More than 150 thousand tourists will visit Cyprus in the coming winter, compared to last year’s figures, Minister of Communications and Works Tasos Mitsopoulos said on Friday, as a result of a progamme providing incentives.

In statements to the press after a meeting with local authorities and businessmen at the seaside resort of Paralimni, in Famagusta District, Mitsopoulos said that despite the difficult financial situation the government tries to resolve problems and enrich the tourist product of the region, since a large part of the island’s tourist industry is based in Famagusta District.

One of the main issues discussed during the meeting, he said replying to a question, was the matter of liberating flights. He noted that great progress has been achieved during the winter season, through an incentive programme, “we are expecting 150,000 more tourists to visit the island compared to last year, making the most of this programme”.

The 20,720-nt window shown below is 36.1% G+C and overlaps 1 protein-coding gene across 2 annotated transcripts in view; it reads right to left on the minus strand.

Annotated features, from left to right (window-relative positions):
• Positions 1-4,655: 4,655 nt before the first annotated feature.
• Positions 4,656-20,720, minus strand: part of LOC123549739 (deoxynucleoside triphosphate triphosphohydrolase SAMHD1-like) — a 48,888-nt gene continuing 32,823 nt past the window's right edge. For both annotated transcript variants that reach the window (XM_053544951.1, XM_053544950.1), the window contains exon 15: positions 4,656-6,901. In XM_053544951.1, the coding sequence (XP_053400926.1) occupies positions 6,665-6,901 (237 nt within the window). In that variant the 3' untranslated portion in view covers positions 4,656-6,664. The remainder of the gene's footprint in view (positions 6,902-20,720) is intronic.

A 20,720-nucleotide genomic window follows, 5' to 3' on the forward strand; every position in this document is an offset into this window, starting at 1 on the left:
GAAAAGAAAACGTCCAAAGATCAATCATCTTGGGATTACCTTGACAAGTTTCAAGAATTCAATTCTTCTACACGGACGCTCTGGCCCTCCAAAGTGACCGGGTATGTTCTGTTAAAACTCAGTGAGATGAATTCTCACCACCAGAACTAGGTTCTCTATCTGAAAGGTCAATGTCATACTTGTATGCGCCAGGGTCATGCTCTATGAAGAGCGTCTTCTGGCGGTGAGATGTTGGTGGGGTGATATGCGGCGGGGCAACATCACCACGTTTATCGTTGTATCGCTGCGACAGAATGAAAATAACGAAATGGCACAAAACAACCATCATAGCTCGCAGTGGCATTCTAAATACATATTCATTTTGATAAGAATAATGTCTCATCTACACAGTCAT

The flights, he said, are being liberated gradually, adding that an effort is being made to attract new airlines, particularly from Russia.

Improving existing infrastructure and road network, raising awareness about important Byzantine and medieval monuments of the area and other issues of concern were also discussed at the meeting, he added.

Excluded from international markets since May 2011, Cyprus requested and received a €10 billion financial assistance package from the Troika (EC, ECB, IMF).

The package featured a sizeable reduction of the island’s banking sector, as well as bail-in of uninsured deposits, which hampered the services sector, one of the island’s main source of income, led to unemployment and closed a large number of SMEs.

According to the statistical service of Cyprus, revenue from tourism reached €202.1 mn in May 2013 compared to €214.3 mn in the corresponding month of the previous year, recording a decrease of 5.7%.

For the period January – August 2013 arrivals of tourists totaled 1,637,792 compared to 1,728,762 in the corresponding period of 2012, recording a decrease of 5.3%

Leave a Reply